The Big Fishy

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Published on: Jun. 2, 2003

Last revision: Nov. 15, 2010

pounds. Commercial stink bait, dip bait, worms, chicken liver, cut shad and fish guts all work fine.

The Rest of the cast

The Missouri River is home to a number of hard-fighting, good-eating fish besides catfish. The most common are:

Black, bigmouth and smallmouth buffalo--These get their name from their distinctive humped backs. Black buffaloes may top 50 pounds.

Freshwater drum--Most of these run two to three pounds, slightly smaller than the average size of buffaloes, but they can top out at about 40 pounds. They are distinguished by the fins on their back, which are divided distinctly into two parts.

White and largemouth bass, crappie, walleye--Fishing for these familiar species is much the same on the Missouri River as in other locations. Mouths of tributary streams are hot spots in the spring. Bass and crappie are generally found in slow water away from the main river channel.

Leave your ultralight at home

River fish are rough customers, so choose your tackle accordingly. Use braided nylon cord for the main line of trotlines. Put a heavy barrel-swivel between the main line and the lines used to tie on hooks. This will keep fish from twisting off. Buy heavy, forged hooks to prevent bending.

For a rod, take anything from a heavy bass pole to deep-sea gear. Heavy baitcasting reels stand up to big fish better than spinning reels.

River fish and conditions are hard on line. Choose an abrasion-resistant monofilament or high quality braided line of at least 20-pound-test.

You'll need up to 8 ounces of weight to hold your bait down in stiff current. Outside the main channel, you can use less.

A dropper rig, suspending the sinker from a short line "dropped" from a heavy barrel swivel, is a good idea. By using a lighter line on the dropper, you often can break off a snagged sinker without having to completely re-rig.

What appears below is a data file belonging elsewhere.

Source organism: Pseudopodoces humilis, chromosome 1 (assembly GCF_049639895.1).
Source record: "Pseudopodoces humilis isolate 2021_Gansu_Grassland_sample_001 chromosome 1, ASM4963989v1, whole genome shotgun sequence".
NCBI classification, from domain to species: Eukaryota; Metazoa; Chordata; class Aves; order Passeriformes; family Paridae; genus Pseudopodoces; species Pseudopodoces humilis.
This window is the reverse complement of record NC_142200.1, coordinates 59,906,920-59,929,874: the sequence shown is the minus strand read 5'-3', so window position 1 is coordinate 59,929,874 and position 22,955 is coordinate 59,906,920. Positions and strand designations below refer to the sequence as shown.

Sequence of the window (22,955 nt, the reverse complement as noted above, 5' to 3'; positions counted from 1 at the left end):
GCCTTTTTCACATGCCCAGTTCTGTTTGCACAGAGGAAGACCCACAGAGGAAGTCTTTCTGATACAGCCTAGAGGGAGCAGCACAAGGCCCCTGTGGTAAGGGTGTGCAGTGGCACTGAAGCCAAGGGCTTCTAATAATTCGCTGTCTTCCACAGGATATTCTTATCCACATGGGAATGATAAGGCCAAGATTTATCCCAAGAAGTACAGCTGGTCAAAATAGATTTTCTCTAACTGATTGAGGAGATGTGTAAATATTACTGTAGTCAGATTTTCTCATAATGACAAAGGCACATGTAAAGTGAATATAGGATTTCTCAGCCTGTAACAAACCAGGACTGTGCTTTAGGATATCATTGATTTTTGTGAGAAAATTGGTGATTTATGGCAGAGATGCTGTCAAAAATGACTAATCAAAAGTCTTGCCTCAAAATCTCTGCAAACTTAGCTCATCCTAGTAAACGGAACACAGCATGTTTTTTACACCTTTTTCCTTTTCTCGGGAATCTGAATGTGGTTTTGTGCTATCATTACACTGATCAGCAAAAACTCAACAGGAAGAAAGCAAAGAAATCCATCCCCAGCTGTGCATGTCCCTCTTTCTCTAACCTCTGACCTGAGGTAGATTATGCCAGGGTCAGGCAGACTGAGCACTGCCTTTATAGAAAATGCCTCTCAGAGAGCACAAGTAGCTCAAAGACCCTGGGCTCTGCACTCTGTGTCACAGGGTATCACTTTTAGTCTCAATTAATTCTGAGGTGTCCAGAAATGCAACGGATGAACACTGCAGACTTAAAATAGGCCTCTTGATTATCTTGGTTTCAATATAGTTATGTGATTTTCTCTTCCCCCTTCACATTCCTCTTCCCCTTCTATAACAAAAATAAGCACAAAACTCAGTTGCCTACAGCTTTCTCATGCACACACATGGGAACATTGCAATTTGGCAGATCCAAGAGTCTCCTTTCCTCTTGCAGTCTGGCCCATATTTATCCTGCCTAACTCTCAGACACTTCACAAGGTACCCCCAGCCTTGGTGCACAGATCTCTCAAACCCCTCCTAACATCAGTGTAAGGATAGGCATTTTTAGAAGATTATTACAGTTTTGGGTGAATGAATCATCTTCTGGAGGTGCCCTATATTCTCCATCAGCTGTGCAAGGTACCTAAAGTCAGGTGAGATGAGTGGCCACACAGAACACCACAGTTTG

For more information...

For daily limits and other Missouri River fishing regulations, see the 2003 Summary of Missouri Fishing Regulations. The Lewis & Clark Bicentennial Lower Missouri River Guide to Recreation and Visitor Safety is available at conservation nature centers in St. Louis, Jefferson City and Blue Springs.

Beware of flying fish

flying fishAs silly as it may sound, flying fish can be a safety concern for Missouri River anglers. The bighead carp, an Asian species, has become very abundant in the river. Powerful, athletic swimmers, these sturdy fish commonly reach weights of 10 to 20 pounds.

Bighead carp spend most of their time near the surface in slow-moving water off the main channel. When startled by a passing boat, they make frantic dashes for deeper water. If a boat gets between them and their chosen refuge, they rocket out of the water like dolphins. Their spectacular leaps are wonderful to see, but an angler unlucky enough to get clobbered by 15 pounds of flying sushi can be tumbled from his boat or knocked unconscious before he knows what has happened. To avoid such collisions, keep to the navigation channel whenever possible. Outside the main channel, move at idle speed, allowing bigheads to move ahead of you.

Missouri metro fishing spots

St. Louis area anglers will find a wealth of Missouri River fishing opportunities at the Howell Island, Weldon Spring and Columbia Bottom Conservation areas.

Good bank fishing spots in central Missouri include the Mokane, Chamois, Carl R. Noren, Marion and Taylor's Landing accesses.

Kansas City and St. Joseph area residents can wet a line at the Cooley Lake, Tom Brown, Nodaway Island and Payne Landing accesses, at Sunbridge Hills, Bob Brown, H. F. Thurnau and Arthur Dupree Memorial conservation areas and at LaBenite Park. On the Kansas side, you can reach the river from the Leavenworth and Atchison boat ramps.

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